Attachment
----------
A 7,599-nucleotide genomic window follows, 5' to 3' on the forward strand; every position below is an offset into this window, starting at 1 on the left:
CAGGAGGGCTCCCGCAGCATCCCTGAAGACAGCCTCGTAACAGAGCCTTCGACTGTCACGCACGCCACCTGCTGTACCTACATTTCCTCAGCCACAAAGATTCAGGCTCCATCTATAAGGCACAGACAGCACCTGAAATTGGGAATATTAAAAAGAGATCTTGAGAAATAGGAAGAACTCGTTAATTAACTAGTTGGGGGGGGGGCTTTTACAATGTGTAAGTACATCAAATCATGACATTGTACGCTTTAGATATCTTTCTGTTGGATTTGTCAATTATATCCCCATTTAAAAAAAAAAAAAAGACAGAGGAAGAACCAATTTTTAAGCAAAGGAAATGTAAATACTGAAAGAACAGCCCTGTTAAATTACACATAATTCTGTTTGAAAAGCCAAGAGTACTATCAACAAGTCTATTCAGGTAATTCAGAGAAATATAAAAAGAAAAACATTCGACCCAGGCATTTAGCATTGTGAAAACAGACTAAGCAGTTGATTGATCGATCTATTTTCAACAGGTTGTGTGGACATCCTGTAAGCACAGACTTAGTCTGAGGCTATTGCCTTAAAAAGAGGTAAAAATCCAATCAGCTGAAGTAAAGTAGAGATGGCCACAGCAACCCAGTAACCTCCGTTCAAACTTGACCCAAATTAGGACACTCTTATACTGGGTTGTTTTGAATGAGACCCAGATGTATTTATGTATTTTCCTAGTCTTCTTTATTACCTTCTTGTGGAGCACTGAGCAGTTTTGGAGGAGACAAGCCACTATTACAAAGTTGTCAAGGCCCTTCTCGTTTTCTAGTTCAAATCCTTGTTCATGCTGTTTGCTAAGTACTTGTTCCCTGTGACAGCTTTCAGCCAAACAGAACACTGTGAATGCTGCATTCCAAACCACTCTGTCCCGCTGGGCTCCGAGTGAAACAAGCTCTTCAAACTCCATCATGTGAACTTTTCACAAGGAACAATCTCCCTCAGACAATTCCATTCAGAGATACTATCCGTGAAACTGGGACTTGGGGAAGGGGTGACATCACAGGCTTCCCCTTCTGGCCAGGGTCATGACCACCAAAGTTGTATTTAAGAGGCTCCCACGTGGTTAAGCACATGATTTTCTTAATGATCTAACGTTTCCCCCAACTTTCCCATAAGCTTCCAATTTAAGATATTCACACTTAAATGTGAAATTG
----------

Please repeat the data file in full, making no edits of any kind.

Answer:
A 7,599-nucleotide genomic window follows, 5' to 3' on the forward strand; every position below is an offset into this window, starting at 1 on the left:
CAGGAGGGCTCCCGCAGCATCCCTGAAGACAGCCTCGTAACAGAGCCTTCGACTGTCACGCACGCCACCTGCTGTACCTACATTTCCTCAGCCACAAAGATTCAGGCTCCATCTATAAGGCACAGACAGCACCTGAAATTGGGAATATTAAAAAGAGATCTTGAGAAATAGGAAGAACTCGTTAATTAACTAGTTGGGGGGGGGGCTTTTACAATGTGTAAGTACATCAAATCATGACATTGTACGCTTTAGATATCTTTCTGTTGGATTTGTCAATTATATCCCCATTTAAAAAAAAAAAAAAGACAGAGGAAGAACCAATTTTTAAGCAAAGGAAATGTAAATACTGAAAGAACAGCCCTGTTAAATTACACATAATTCTGTTTGAAAAGCCAAGAGTACTATCAACAAGTCTATTCAGGTAATTCAGAGAAATATAAAAAGAAAAACATTCGACCCAGGCATTTAGCATTGTGAAAACAGACTAAGCAGTTGATTGATCGATCTATTTTCAACAGGTTGTGTGGACATCCTGTAAGCACAGACTTAGTCTGAGGCTATTGCCTTAAAAAGAGGTAAAAATCCAATCAGCTGAAGTAAAGTAGAGATGGCCACAGCAACCCAGTAACCTCCGTTCAAACTTGACCCAAATTAGGACACTCTTATACTGGGTTGTTTTGAATGAGACCCAGATGTATTTATGTATTTTCCTAGTCTTCTTTATTACCTTCTTGTGGAGCACTGAGCAGTTTTGGAGGAGACAAGCCACTATTACAAAGTTGTCAAGGCCCTTCTCGTTTTCTAGTTCAAATCCTTGTTCATGCTGTTTGCTAAGTACTTGTTCCCTGTGACAGCTTTCAGCCAAACAGAACACTGTGAATGCTGCATTCCAAACCACTCTGTCCCGCTGGGCTCCGAGTGAAACAAGCTCTTCAAACTCCATCATGTGAACTTTTCACAAGGAACAATCTCCCTCAGACAATTCCATTCAGAGATACTATCCGTGAAACTGGGACTTGGGGAAGGGGTGACATCACAGGCTTCCCCTTCTGGCCAGGGTCATGACCACCAAAGTTGTATTTAAGAGGCTCCCACGTGGTTAAGCACATGATTTTCTTAATGATCTAACGTTTCCCCCAACTTTCCCATAAGCTTCCAATTTAAGATATTCACACTTAAATGTGAAATTG